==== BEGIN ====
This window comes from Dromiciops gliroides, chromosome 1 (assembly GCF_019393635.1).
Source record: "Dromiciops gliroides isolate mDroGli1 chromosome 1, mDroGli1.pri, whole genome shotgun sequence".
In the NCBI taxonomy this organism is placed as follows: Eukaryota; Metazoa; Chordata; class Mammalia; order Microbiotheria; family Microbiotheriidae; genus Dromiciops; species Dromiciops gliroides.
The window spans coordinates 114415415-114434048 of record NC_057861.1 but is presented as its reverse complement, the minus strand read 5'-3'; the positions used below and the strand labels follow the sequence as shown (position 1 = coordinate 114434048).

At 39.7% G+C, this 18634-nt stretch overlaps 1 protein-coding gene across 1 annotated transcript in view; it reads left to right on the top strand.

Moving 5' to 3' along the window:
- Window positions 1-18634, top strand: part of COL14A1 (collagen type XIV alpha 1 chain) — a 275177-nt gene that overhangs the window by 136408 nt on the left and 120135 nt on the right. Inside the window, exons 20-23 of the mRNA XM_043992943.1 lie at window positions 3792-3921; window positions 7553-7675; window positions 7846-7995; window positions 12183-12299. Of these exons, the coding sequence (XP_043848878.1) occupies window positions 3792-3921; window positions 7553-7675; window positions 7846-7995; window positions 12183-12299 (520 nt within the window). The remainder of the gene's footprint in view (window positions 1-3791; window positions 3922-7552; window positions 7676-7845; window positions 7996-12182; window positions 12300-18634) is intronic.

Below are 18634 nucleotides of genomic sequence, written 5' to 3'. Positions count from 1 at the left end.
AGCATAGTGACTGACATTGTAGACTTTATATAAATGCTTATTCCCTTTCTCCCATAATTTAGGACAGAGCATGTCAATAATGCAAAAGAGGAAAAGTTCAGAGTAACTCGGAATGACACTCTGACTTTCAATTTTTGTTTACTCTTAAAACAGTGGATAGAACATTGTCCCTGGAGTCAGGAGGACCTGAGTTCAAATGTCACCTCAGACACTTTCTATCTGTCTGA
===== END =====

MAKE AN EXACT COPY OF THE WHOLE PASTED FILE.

This window comes from Dromiciops gliroides, chromosome 1 (assembly GCF_019393635.1).
Source record: "Dromiciops gliroides isolate mDroGli1 chromosome 1, mDroGli1.pri, whole genome shotgun sequence".
In the NCBI taxonomy this organism is placed as follows: Eukaryota; Metazoa; Chordata; class Mammalia; order Microbiotheria; family Microbiotheriidae; genus Dromiciops; species Dromiciops gliroides.
The window spans coordinates 114415415-114434048 of record NC_057861.1 but is presented as its reverse complement, the minus strand read 5'-3'; the positions used below and the strand labels follow the sequence as shown (position 1 = coordinate 114434048).

At 39.7% G+C, this 18634-nt stretch overlaps 1 protein-coding gene across 1 annotated transcript in view; it reads left to right on the top strand.

Moving 5' to 3' along the window:
- Window positions 1-18634, top strand: part of COL14A1 (collagen type XIV alpha 1 chain) — a 275177-nt gene that overhangs the window by 136408 nt on the left and 120135 nt on the right. Inside the window, exons 20-23 of the mRNA XM_043992943.1 lie at window positions 3792-3921; window positions 7553-7675; window positions 7846-7995; window positions 12183-12299. Of these exons, the coding sequence (XP_043848878.1) occupies window positions 3792-3921; window positions 7553-7675; window positions 7846-7995; window positions 12183-12299 (520 nt within the window). The remainder of the gene's footprint in view (window positions 1-3791; window positions 3922-7552; window positions 7676-7845; window positions 7996-12182; window positions 12300-18634) is intronic.

Below are 18634 nucleotides of genomic sequence, written 5' to 3'. Positions count from 1 at the left end.
AGCATAGTGACTGACATTGTAGACTTTATATAAATGCTTATTCCCTTTCTCCCATAATTTAGGACAGAGCATGTCAATAATGCAAAAGAGGAAAAGTTCAGAGTAACTCGGAATGACACTCTGACTTTCAATTTTTGTTTACTCTTAAAACAGTGGATAGAACATTGTCCCTGGAGTCAGGAGGACCTGAGTTCAAATGTCACCTCAGACACTTTCTATCTGTCTGA